Frum is cherry-picking the highest potential price in the furthest out-year, and not actually paying attention to what the studies themselves assumed. And what did they assume? Well, here's UTSA: “Using price information from the Energy Information Administration (EIA) we obtained estimation, in dollars, of revenues from oil and gas extraction for the year. This dollar-production amount was used with the software IMPLAN to obtain direct, indirect, and induced impacts in the area of analysis.”
On page 35, you'll see this assumes a 2020 price of crude oil per bbl at $132, not $180 in 2030, as Frum claims.
The rising tide of wisdom within the energy industry and the think tank sphere is that an energy boom holds the promise of not just independence from energy sources we dislike, but a far more consistent supply than what we’ve previously dealt with. Read Joel Kotkin,  The New York Times,  The Wall Street Journal,  and the folks who study this stuff for a living, and a pattern becomes clear. Thus:  “North America appears headed for an oil renaissance, with crude production expected to hit an all-time high by 2016... Combined, the U.S. and Canadian oil output will top 11.5 million barrels per day, which is even more than their combined peak in 1972... Goldman Sachs has estimated the U.S. could move from being the No. 3 oil producer behind Saudi Arabia and Russia to the No. 1 spot by 2017.”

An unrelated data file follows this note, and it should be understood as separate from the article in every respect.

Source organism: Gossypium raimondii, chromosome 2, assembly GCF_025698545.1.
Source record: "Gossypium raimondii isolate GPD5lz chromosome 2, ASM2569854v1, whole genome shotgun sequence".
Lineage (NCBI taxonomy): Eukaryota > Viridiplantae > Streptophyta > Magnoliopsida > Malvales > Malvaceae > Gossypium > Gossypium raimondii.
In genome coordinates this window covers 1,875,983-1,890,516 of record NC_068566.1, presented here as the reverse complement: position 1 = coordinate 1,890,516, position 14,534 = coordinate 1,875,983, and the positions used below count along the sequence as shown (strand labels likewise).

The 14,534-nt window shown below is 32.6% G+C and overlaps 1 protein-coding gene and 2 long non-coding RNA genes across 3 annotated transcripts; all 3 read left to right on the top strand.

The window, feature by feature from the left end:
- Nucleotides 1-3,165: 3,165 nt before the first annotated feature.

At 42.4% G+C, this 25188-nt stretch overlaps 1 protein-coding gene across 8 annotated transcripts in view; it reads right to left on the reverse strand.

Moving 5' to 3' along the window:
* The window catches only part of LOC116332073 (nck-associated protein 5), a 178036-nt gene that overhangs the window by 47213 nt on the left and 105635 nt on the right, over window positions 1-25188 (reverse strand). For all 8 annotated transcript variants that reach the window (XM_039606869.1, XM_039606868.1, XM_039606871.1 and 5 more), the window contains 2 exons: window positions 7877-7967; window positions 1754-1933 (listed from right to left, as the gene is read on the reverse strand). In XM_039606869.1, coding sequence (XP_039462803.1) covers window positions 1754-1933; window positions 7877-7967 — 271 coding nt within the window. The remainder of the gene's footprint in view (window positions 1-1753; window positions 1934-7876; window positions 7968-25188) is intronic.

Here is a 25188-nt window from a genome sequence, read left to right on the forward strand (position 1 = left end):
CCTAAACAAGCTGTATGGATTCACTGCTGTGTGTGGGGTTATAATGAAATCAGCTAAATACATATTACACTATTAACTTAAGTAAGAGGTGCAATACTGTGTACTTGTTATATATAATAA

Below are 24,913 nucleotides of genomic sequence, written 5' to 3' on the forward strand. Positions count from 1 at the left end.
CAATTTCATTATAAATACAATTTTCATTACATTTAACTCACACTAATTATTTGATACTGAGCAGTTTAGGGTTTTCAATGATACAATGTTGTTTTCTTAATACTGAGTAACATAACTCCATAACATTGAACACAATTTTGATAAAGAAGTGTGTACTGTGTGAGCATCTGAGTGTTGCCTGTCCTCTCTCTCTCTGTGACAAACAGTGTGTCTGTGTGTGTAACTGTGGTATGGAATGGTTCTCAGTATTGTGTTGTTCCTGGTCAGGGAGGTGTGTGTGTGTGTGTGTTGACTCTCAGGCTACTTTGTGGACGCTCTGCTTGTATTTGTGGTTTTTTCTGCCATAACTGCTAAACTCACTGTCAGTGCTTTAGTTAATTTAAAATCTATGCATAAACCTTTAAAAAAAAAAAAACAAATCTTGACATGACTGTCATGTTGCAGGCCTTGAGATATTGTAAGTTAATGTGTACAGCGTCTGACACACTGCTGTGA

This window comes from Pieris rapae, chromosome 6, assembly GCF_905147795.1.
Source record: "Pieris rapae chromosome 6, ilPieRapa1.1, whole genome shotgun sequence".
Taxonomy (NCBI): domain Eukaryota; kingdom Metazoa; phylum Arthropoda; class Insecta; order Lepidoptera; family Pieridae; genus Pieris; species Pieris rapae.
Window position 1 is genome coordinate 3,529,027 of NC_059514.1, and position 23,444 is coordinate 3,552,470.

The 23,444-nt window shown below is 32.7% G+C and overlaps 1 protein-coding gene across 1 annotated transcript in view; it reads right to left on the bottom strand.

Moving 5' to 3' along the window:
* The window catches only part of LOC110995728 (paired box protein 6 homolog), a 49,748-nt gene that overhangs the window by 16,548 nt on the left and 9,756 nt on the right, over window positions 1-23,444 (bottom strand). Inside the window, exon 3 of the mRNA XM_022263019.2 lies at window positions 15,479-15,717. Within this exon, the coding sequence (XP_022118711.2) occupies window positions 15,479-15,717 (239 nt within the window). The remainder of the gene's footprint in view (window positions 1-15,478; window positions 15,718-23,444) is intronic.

You can dispute all of these studies if you will (and of course Frum will), but at least be honest about their methodology and their predictions. But I doubt Frum has the patience to engage in such things. And this is Frum’s problem, when you get right down to it. He goes against prevailing wisdom as a general matter. But his natural tendency to do so isn’t borne out of any principled or honest approach to questions of policy. It’s merely meant to satisfy market demands for someone who fills the role of the permanent critic. This is why so many of his arguments are so thinly based and so shrill, and why he is so irrelevant to legislative and internal policy arguments (versus media arguments, where he still has plenty of platforms). There’s no there there. And now that he’s moved from the think tank to the carriage house – and not of his own volition – his relationship to making policy is roughly the same as Harry Knowles’ to making movies.
In late 2009, I had coffee with Frum for the first and last time outside AEI. He made two claims which stick with me – one was that Dodd-Frank wouldn't really hurt business growth, and the other that small businesses would adore Obamacare. I disagreed on both counts, and strongly on the second. He rejected that idea thoroughly. Walking back to the office, his last comment to me was “Just you wait: two years from now, everyone will agree with me.”